Tuesday, May 31, 2011

Yom Yerushalayim!

Jerusalem Day!  In 1969, Sidney Goldfoot wrote An Open Letter to the World from Jerusalem.  Alas, his message is still important today.  Courtesy of Aish Video.

For those of us living in חו״ל who lived through those terrible days leading up to the Six Day War - let's remember the sacrifices and celebrate the victory.  Lift a glass of wine!

Sunday, May 29, 2011

Rabbi School Dropout

Wanna Be A Rabbi?, Part ב:  Are we beginning to sense a theme here?  Don't worry - Abq Jew will, eventually, go back to his usual announcements of upcoming Abq Jewish events, his commentaries, and his other contributions to Jewish life in Albuquerque and beyond.  But first, here is a message from Pizmon.

What - you don't know Pizmon?  From their website:
Pizmon is the co-ed Jewish a cappella group from Columbia, Barnard, and the Jewish Theological Seminary. We sing a variety of different genres, including liturgical pieces, Israeli rock and pop, English parodies, Yiddish classics, and children's songs. We primarily perform off-campus, teaching and sharing our music with Jewish communities around the world. To find out more about what we do and who we are check out our press package. To inquire about our availability or purchase CDs, please check out the rest of the website.
Why, you ask, are Jewish a capella groups popular?  Because they can perform on Shabbos without the ... awkwardness of violating (according to many) the prohibition of playing a musical instrument thereupon.  Note: Technically, the prohibitions are against a) carrying the instrument (the same reason we don't blow shofar on Rosh HaShanah when it falls on Shabbos); and b) tuning the instrument. 

So then, you ask, why can't we simply a) pre-position the musical instrument (or shofar) at the performance venue (or synagogue) before Shabbos; and b) pre-tune said musical instrument (or refrain from doing so during the performance)?  These are excellent questions.

Moving right along, here is a video that shows you what Pizmon can do.  Note: This is not the song that Abq Jew wishes to concentrate on - but it is a great song.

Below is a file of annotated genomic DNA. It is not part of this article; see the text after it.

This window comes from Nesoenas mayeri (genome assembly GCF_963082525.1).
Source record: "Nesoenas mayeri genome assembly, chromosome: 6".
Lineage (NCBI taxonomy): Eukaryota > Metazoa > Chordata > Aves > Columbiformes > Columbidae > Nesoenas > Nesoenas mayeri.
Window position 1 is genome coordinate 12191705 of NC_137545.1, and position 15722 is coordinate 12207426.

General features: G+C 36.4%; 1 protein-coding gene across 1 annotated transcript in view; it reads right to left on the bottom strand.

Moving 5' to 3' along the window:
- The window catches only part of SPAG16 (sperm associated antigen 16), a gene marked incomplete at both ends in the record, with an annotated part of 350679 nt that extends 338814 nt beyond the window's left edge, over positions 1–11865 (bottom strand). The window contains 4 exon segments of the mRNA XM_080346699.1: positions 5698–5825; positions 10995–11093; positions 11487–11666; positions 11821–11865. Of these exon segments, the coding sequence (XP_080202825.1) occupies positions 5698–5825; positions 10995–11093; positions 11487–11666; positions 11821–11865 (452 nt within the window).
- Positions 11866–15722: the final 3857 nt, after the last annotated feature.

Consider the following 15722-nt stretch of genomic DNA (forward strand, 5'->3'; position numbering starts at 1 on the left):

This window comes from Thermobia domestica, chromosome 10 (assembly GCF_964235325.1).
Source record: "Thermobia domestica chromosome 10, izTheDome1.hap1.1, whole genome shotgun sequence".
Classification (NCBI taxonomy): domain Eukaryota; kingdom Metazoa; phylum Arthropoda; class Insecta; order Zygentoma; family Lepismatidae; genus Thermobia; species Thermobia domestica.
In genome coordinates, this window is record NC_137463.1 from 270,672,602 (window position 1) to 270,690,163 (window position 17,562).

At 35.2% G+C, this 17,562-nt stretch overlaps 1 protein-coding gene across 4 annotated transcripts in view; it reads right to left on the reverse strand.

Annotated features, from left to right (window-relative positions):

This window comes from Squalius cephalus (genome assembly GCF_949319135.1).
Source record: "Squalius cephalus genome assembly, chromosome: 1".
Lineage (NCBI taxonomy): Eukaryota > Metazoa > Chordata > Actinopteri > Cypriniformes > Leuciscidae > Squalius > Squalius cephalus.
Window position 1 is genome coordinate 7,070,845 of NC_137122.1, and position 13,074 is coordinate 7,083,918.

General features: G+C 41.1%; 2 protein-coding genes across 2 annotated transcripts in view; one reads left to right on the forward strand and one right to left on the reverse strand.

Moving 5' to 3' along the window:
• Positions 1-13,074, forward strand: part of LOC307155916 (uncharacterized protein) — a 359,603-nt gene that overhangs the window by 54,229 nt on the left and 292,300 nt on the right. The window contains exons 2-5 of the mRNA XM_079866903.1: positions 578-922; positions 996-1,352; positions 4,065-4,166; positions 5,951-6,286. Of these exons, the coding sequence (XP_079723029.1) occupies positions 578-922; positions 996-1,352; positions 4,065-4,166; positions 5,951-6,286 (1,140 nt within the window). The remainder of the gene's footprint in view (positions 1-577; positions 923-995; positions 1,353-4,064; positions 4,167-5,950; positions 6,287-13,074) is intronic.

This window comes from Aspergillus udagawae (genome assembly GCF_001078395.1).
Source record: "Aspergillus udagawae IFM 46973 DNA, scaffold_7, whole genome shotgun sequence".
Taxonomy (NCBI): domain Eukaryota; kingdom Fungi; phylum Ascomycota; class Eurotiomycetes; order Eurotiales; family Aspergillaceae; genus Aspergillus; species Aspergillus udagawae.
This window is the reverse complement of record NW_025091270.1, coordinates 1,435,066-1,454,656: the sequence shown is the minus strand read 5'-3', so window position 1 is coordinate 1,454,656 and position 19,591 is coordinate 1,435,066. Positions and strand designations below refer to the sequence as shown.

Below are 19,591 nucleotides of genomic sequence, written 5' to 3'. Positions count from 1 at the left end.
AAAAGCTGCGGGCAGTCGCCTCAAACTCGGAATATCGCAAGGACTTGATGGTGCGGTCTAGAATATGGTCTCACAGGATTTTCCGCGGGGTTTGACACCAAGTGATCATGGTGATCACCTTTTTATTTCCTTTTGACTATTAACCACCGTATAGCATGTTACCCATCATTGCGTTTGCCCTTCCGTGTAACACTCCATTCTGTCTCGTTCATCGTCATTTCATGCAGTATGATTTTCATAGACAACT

Now, here is the song that Abq Jew wishes to concentrate on.  It, too, is a great song. It's from Pizmon's third album, Greensleeves, and is set to the tune of Beauty School Dropout, from the musical Grease.  Pizmon is now up to their ninth album, some of which are available at CDbaby.com.
Rabbi School Dropout
Words: Natie Fox - Pizmon dropout
Music: Jim Jacobs & Warren Casey
Your story's sad to tell, a Yiddish ne'er do well
Most farblundgent Jewish soul on the block
Your future's so unclear now, what's left of your career now
Can't even get a trade-in on your Tanach

Rabbi School Dropout, your proof of smicha won't be sent
Rabbi School Dropout, missed your behina, flunked cholent
Well, at least you could have taken time to learn Torah and Jewish roots
After spending all that dough buying nice clothes to look farputzed

Hey Yid get moving, to yourself don't be a tease
What are you proving, you've got the seichel but no kishkes
If you go for your smicha you're just being a nincompoop
Turn in your Talmud Bavli, go back to law school

Rabbi School Dropout, no ordination day for you
Rabbi School Dropout, when they said "Moses" you said "Who?"
Well, they couldn't teach you anything you think that you're so glorious
No one would ask of you a shaila unless he was an apikoros

Chabibi don't sweat it, you're not cut out to play this tune
Better forget it, who wants a shiur from a shmagoon?
Now, you love your Bubbe, you love your Zeyde, but still the world is cruel
Wipe off that holy face and go back to law school

Hey you don't blow it, please take the good advice I've sent
Baby you know it, even though you're so farklempt
I've told you what to do, so listen you, I've really got to fly
Gotta be going to that Beis Midrash in the sky
Abq Jew wishes he could point you to an uploaded MP3 of Rabbi School Dropout - but he is not sure that he can legally do that, even though other Pizmon songs are available on YouTube.  Abq Jew affirms that artists are entitled to the fruits of their labors.  So buy the album - you'll love it!

A couple more points about Wanna Be A Rabbi?:
  • Let it be noted that Abq Jew's fateful JTS Talmud encounter with Rabbi Saul Lieberman, of blessed memory, was one of the Rabbinical School entrance requirements, which Abq Jew had never completed.  Since Abq Jew was never formally admitted, he cannot be a Rabbi School Dropout.
  • Let it also be noted that Rabbi Min Kantrowitz, Director of the Jewish Community Chaplaincy Program of JFSNM, has correctly pointed out that Abq Jew overgeneralizes.  Rabbi Min states:
    In the Rabbinical School I attended, Academy for Jewish Religion, California, rabbinical leadership, pastoral care, creating meaningful ritual and developing a deep personal spiritual connection are very much a part of the curriculum.
  • And thus, let it also also be noted that Abq Jew stands (actually, sits) corrected; but that AJRCA's is one of but a few rabbinical programs that are thus enlightened.
And one more thing:  Menachem Creditor, now Rabbi Menachem Creditor, was a 1995-1996 member of Pizmon, and sang tenor on this Pizmon album.

Monday, May 23, 2011

Wanna Be A Rabbi?

Don't Give Up Your Day Job:  Not everyone who becomes a rabbi goes to rabbinical school, and not everyone who goes to rabbinical school becomes a rabbi.  Abq Jew is one of those who went (without actually being admitted; it's a long story) and didn't.

Why didn't he?  Somewhere along the way, Abq Jew found out that the rabbi has to sit on the bimah for the entire day of Yom Kippur - all the services, all the prayers, all the cantorial ... stuff.  Sometimes with a choir.